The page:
TikTok 'in the process' of removing harmful content
Dubai - A TikTok spokesperson said the firm is investigating the challenge that has been trending on its app among UAE youth.
Social media firm TikTok has announced that it is "in the process" of removing harmful content from its app, particularly videos of a challenge that went viral among UAE youth, which requires participants to strangle themselves or their peers.
In a statement to Khaleej Times, a TikTok spokesperson said the firm is investigating the challenge that has been trending on its app among UAE youth.
Recently, a UAE-based mother reported a harrowing story of how her son came home with a bruised neck. He was participating in the 'pass-out challenge', where youngsters strangle themselves or each other in different ways to see how long they can last.
Gita Ghaemmaghami, regional communications director - Mena TikTok, said: "TikTok is committed to maintaining a safe and positive in-app environment for our users and in no way endorses or promotes videos that violate our community guidelines. Irresponsible trends that encourage dangerous behaviour are regrettably pervasive across the Internet, but TikTok does not endorse or tolerate content that features dangerous subject matter.
"We are actively investigating this and we are in the process of removing related harmful content. This is a complex, industry-wide challenge and we are consistently evaluating and strengthening our safety measures in our ongoing commitment to safeguard the well-being of our community."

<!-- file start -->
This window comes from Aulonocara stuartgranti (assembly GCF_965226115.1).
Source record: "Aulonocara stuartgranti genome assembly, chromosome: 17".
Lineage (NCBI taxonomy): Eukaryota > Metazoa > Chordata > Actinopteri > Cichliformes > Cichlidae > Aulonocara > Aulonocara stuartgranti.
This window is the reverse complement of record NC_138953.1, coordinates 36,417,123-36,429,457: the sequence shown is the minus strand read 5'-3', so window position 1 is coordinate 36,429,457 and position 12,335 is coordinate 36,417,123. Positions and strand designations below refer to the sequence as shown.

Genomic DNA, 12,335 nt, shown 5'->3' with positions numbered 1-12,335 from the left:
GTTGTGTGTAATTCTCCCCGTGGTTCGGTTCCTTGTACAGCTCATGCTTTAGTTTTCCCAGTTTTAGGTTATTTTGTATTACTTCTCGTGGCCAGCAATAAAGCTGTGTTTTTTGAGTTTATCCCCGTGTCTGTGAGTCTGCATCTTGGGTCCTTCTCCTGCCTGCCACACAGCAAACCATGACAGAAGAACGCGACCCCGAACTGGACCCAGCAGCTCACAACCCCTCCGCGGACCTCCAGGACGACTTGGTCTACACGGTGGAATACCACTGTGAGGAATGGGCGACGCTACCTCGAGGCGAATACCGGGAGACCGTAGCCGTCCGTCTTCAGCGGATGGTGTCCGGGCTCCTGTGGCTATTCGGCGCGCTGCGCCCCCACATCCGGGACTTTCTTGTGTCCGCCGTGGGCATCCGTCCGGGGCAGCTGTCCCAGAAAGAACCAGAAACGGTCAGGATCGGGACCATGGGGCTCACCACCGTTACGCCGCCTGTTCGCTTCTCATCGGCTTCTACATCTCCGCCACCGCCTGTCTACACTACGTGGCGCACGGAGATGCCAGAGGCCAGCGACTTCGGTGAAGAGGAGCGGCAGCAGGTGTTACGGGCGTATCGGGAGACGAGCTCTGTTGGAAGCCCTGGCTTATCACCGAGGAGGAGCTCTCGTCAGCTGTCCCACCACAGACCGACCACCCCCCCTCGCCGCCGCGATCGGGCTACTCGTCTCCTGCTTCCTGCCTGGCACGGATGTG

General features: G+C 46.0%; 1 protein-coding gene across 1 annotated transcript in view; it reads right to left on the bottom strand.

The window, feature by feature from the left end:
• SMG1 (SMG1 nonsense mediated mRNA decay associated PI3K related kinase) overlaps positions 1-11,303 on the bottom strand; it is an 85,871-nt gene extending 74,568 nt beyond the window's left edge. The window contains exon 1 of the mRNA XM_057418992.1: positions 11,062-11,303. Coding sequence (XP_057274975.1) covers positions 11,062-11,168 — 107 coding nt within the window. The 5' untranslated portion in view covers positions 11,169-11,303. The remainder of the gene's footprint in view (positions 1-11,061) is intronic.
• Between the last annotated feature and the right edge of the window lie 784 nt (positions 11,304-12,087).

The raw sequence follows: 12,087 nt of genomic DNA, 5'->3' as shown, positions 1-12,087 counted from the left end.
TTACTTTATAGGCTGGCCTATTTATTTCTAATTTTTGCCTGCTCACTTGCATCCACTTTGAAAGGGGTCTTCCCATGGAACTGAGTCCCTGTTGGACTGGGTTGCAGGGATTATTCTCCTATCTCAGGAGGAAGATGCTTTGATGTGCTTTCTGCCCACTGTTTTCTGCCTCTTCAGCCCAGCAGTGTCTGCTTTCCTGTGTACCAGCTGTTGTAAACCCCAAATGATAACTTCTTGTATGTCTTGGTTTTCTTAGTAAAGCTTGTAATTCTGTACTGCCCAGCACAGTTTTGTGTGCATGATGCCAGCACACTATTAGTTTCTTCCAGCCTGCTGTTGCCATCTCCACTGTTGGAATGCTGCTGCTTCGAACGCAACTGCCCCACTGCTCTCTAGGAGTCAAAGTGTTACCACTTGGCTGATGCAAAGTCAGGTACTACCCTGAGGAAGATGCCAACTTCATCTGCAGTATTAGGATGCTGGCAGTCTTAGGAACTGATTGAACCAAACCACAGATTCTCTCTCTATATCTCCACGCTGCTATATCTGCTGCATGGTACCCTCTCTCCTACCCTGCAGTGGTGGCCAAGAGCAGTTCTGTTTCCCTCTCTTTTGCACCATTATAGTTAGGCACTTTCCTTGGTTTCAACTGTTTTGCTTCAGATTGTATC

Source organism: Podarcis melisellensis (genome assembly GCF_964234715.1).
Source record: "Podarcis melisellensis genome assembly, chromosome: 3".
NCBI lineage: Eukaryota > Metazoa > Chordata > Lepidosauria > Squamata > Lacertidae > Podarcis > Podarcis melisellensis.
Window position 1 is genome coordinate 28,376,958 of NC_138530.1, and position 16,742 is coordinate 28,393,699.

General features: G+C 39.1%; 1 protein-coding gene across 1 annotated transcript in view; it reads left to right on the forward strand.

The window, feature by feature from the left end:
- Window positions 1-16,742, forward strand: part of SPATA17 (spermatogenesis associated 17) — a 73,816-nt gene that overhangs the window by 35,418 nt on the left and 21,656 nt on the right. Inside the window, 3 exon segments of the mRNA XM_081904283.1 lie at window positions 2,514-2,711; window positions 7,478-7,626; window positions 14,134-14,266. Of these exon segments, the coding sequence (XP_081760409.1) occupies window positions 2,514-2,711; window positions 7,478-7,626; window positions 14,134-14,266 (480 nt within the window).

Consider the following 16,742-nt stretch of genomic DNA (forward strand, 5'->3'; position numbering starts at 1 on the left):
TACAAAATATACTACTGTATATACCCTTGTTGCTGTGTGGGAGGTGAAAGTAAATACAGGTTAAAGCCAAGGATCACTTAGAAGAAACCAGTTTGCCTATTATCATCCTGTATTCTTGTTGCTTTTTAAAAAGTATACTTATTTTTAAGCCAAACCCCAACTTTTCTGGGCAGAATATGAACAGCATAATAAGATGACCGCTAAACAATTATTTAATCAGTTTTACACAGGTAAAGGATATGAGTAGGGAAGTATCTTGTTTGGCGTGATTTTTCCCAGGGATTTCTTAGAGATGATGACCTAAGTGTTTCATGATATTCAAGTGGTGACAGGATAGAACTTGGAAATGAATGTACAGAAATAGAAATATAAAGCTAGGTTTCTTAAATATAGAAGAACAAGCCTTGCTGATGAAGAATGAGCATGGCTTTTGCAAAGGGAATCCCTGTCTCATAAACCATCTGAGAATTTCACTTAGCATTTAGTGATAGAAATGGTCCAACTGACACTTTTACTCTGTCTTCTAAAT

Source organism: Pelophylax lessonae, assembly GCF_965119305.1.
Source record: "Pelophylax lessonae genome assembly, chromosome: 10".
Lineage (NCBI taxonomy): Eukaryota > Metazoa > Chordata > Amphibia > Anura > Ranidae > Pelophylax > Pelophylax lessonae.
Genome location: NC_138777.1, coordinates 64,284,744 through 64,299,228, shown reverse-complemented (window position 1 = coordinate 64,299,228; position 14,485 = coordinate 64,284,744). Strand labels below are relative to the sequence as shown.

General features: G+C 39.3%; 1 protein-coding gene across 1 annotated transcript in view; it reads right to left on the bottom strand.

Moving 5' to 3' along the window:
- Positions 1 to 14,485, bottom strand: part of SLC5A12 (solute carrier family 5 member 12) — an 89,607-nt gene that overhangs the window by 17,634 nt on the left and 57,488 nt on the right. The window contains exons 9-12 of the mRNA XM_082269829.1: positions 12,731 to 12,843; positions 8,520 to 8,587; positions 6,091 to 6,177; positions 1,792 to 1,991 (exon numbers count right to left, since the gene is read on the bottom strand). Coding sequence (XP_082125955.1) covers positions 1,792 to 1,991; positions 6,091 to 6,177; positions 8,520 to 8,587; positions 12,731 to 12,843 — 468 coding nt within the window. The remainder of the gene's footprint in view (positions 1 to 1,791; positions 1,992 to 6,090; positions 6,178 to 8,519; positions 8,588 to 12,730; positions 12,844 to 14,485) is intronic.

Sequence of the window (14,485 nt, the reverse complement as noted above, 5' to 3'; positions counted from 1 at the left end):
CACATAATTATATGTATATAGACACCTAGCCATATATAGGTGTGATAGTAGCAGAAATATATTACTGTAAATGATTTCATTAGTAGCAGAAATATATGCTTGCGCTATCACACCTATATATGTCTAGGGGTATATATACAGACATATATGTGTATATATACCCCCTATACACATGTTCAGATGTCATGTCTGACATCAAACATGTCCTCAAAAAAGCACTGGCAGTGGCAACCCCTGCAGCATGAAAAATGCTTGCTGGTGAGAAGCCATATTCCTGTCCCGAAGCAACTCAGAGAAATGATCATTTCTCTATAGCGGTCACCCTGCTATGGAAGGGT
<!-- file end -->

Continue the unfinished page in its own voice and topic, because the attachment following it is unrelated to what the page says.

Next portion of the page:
Parents in the UAE are welcoming the move and said the firm should be proactive when it comes to removing harmful content available on the app.
Egyptian mum of two teens, Noura AbuBaker, said: "The content shouldn't be there for adults or kids. Why would anyone want to watch other people strangling themselves or others. It's a bad message for all users. All social media companies need to make sure this content does not get uploaded on the apps in the first place."
AbuBaker's teens are very active on social media, but she keeps a tab on their online activities. "We can't take away their devices or ban them from using social media. It's very easy access these days, so parents need to stay more involved in what the kids are doing online," she said.
Pakistani mother of three children, Fatima Ali, said she allows her 13-year-old daughter to use TikTok, however, only on the condition that she asks for permission before participating in any social media challenges.
"There are challenges that are innocent and fun, and then there are crazy ones like this recent pass-out challenge that really worries us parents," Ali said.
"We have to make sure we keep the trust of our children so that they feel comfortable in telling us about what they are up to on social media. But if these companies can keep it safe for everyone, then it will take some of our stress away."
Ghaemmaghami has insisted that users see their community guidelines for usage of the app, which are available in English at https://support.tiktok.com/en/privacy-safety/community-policy-en and the Arabic one - https://support.tiktok.com/ar/privacy-safety/community-policy-ar